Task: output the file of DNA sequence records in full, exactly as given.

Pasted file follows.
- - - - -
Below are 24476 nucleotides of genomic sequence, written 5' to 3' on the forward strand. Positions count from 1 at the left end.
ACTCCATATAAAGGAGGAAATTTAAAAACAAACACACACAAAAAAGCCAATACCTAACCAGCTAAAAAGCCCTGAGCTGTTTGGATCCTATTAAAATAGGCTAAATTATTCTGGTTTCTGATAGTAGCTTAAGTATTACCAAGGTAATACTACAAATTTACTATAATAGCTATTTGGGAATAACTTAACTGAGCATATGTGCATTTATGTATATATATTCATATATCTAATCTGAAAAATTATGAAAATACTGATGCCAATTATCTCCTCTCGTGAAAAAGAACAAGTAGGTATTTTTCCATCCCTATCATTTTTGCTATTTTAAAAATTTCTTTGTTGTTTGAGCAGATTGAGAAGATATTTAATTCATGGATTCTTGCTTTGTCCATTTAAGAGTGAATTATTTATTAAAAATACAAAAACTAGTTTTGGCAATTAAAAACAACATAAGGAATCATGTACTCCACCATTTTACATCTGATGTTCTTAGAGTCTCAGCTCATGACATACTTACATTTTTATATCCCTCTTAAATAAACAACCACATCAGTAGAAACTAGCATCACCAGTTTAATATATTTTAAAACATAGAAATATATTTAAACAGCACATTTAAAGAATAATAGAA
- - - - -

Below are 24476 nucleotides of genomic sequence, written 5' to 3' on the forward strand. Positions count from 1 at the left end.
ACTCCATATAAAGGAGGAAATTTAAAAACAAACACACACAAAAAAGCCAATACCTAACCAGCTAAAAAGCCCTGAGCTGTTTGGATCCTATTAAAATAGGCTAAATTATTCTGGTTTCTGATAGTAGCTTAAGTATTACCAAGGTAATACTACAAATTTACTATAATAGCTATTTGGGAATAACTTAACTGAGCATATGTGCATTTATGTATATATATTCATATATCTAATCTGAAAAATTATGAAAATACTGATGCCAATTATCTCCTCTCGTGAAAAAGAACAAGTAGGTATTTTTCCATCCCTATCATTTTTGCTATTTTAAAAATTTCTTTGTTGTTTGAGCAGATTGAGAAGATATTTAATTCATGGATTCTTGCTTTGTCCATTTAAGAGTGAATTATTTATTAAAAATACAAAAACTAGTTTTGGCAATTAAAAACAACATAAGGAATCATGTACTCCACCATTTTACATCTGATGTTCTTAGAGTCTCAGCTCATGACATACTTACATTTTTATATCCCTCTTAAATAAACAACCACATCAGTAGAAACTAGCATCACCAGTTTAATATATTTTAAAACATAGAAATATATTTAAACAGCACATTTAAAGAATAATAGAA